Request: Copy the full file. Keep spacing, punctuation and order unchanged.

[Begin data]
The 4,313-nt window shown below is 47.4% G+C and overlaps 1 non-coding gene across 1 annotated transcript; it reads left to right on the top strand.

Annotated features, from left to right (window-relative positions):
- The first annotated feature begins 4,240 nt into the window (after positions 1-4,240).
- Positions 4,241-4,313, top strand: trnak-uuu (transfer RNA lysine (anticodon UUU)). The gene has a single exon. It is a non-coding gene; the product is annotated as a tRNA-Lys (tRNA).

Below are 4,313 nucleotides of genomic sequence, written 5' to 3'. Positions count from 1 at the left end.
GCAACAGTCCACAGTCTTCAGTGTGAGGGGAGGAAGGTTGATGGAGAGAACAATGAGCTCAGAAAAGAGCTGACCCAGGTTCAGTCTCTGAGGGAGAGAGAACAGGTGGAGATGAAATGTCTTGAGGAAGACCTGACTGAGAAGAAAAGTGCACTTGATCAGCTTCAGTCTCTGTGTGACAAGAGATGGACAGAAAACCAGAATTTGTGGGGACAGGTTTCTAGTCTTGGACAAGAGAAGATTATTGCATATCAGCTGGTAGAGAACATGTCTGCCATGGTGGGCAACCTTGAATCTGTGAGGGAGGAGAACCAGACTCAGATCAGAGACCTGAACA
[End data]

The 4,313-nt window shown below is 47.4% G+C and overlaps 1 non-coding gene across 1 annotated transcript; it reads left to right on the top strand.

Annotated features, from left to right (window-relative positions):
- The first annotated feature begins 4,240 nt into the window (after positions 1-4,240).
- Positions 4,241-4,313, top strand: trnak-uuu (transfer RNA lysine (anticodon UUU)). The gene has a single exon. It is a non-coding gene; the product is annotated as a tRNA-Lys (tRNA).

Below are 4,313 nucleotides of genomic sequence, written 5' to 3'. Positions count from 1 at the left end.
GCAACAGTCCACAGTCTTCAGTGTGAGGGGAGGAAGGTTGATGGAGAGAACAATGAGCTCAGAAAAGAGCTGACCCAGGTTCAGTCTCTGAGGGAGAGAGAACAGGTGGAGATGAAATGTCTTGAGGAAGACCTGACTGAGAAGAAAAGTGCACTTGATCAGCTTCAGTCTCTGTGTGACAAGAGATGGACAGAAAACCAGAATTTGTGGGGACAGGTTTCTAGTCTTGGACAAGAGAAGATTATTGCATATCAGCTGGTAGAGAACATGTCTGCCATGGTGGGCAACCTTGAATCTGTGAGGGAGGAGAACCAGACTCAGATCAGAGACCTGAACA